Thursday, April 2, 2015

A Decade of Dreams

Exactly ten years ago yesterday, I made the "final" trip from Illinois to the Ozarks.

Although I've made trips back to Illinois since, that car ride a decade ago signified my official moving date and my passage from a F.I.B. to an Arkansan.

A lot has happened since that move.  Which isn't surprising really.  How static can one possibly stay for ten years?

Paul and I got our first chickens.  I was so excited that during the ride home that I called my sister just so she could hear all the peeping chicks.  We brooded them in the basement utility room.  Never again.  Several months later, we ate our first home grown eggs, and have since eaten hundreds of other meals containing eggs from our chickens.

I butchered my first chicken; the mean ol' rooster from the initial straight-run batch.  I slit his throat and didn't cry.  I dry plucked him, then vowed never to dry pluck another bird.  I shoved my hand up his backside and yanked all the guts out.  Which looked exactly like the guts in the pictures from science class.  Who would'a thunk it?  Then we ate him.  And he was good.

Paul and I drove home with a Saanen and a Nigerian Dwarf in the back seat of the car.  I attended my first farm birth with Nettie's first kidding.  I milked my first goat, and drank my first glass of raw goat milk.  We still have Nettie (although she is retired from milking as of last year) and Chop Suey, who never really did much of anything except eat hay and entertain us.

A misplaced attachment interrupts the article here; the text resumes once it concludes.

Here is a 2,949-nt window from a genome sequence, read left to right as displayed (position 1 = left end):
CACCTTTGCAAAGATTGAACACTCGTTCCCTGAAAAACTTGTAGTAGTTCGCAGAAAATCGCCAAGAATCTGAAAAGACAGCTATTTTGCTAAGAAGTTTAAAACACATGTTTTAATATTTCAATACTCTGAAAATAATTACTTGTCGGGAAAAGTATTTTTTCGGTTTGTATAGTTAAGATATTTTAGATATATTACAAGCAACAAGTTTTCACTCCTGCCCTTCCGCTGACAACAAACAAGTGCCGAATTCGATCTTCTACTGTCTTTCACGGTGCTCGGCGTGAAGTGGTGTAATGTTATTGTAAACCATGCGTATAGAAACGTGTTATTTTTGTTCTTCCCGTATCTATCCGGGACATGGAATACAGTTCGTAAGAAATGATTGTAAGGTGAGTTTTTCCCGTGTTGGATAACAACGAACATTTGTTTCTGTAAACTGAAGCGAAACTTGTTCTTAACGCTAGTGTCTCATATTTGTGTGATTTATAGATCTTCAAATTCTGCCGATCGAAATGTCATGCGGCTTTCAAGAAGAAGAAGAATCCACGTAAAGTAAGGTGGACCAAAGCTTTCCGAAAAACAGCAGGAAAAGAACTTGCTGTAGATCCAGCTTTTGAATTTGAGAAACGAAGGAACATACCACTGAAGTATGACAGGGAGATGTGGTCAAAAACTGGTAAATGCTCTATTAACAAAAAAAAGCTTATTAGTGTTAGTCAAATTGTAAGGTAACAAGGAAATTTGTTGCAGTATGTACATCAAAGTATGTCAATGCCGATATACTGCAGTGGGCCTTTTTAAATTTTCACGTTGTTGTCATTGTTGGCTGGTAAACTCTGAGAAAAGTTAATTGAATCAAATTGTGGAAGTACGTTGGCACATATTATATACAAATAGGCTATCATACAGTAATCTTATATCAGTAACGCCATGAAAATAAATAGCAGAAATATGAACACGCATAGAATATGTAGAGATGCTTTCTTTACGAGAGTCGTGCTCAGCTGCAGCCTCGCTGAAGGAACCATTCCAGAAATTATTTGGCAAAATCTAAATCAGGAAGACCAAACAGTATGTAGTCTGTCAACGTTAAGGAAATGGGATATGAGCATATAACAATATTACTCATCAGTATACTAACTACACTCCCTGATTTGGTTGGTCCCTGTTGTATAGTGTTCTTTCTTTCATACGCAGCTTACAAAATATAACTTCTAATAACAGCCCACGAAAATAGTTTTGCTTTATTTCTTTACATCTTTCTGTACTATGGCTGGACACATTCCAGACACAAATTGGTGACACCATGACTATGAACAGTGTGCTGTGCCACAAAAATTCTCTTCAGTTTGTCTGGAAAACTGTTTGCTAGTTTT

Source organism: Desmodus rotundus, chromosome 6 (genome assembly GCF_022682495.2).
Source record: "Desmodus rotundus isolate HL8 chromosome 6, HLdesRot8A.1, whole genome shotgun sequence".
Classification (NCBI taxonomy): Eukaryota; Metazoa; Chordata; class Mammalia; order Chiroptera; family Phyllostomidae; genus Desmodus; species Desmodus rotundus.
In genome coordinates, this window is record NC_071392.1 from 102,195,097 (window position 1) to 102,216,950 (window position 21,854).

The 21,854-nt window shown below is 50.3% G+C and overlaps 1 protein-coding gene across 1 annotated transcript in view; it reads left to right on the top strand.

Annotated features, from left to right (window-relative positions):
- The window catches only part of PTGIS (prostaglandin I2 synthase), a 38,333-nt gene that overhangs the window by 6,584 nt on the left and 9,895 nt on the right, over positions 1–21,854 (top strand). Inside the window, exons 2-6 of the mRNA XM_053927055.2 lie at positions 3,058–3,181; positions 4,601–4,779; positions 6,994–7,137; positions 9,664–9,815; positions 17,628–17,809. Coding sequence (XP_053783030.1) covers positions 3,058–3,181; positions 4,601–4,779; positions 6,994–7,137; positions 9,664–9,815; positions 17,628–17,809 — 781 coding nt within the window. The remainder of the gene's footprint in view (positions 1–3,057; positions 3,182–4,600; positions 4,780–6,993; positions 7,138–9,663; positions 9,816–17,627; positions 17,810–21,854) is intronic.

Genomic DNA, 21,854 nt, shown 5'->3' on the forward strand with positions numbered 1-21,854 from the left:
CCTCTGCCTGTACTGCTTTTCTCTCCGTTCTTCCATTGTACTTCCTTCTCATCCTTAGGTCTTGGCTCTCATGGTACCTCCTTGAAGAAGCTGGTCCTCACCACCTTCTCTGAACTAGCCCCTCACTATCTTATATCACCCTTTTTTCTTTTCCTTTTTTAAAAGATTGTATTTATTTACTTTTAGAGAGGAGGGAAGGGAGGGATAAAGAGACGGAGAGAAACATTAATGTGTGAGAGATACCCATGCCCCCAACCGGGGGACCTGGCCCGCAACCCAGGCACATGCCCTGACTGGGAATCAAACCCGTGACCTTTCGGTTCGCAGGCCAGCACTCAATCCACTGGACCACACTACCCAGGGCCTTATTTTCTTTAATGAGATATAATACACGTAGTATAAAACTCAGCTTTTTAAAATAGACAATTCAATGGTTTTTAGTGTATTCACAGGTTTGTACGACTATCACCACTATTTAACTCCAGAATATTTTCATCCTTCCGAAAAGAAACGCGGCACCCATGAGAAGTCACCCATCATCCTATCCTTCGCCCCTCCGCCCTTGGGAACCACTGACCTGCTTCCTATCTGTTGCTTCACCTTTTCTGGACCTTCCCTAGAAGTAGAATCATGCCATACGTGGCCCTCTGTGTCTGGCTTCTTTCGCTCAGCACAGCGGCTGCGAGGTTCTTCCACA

We planted our first garden.  Had to use a backhoe to dig the holes for the tomatoes.  But ten years of goat / mule / chicken poo & bedding have amended the "soil" to where we don't have to use a 40 hp farm implement to plant our vegetables.  But a rock bar still helps.

Encouraged by our first chick purchase, we bought twenty-five Cornish Cross meat birds to raise.  We got them all to butchering weight, and managed to get them all in the freezer.  We now raise them every year.  And they are yummy.

Then we tried our hand at ducks.  Which were incredibly delicious.  But were also incredibly messy.  And they hated me with every last fiber of their extremely yummy, crispy skin existence.  Once I forget how much they messed everything up and how disgusting they were, we'll raise them again.  Smoked duck finished in the oven to crispy up the skin is something you must try before you die.  Seriously.

My Mom & Stepfather moved down here.  I now get to tease my Mom, on an almost daily basis, about what type of wild animal I am serving her for lunch.

Eggs were saved from our laying flock and we hatched out chicks.  Another unbelievably amazing thing to witness.

We sectioned off more garden areas.  Made more raised beds.  Planted blueberry, blackberry & raspberry bushes.  Put in cherry, plum, apple, peach, nectarine and pear trees.  Harvested our first tree fruits two years ago.  And had to subsequently harvest a multitude of squirrels to ensure there was, in fact, a harvest.  Peach cobbler goes nicely with Squirrel Pot Pie.

I bought a mule.  Who I've only put a saddle on twice.  Who now lives up the road at my Mother-In-Law's pasture with Nugget, the bastard of a mini-horse.  Neither of whom I ride, both of which are just big hay burners.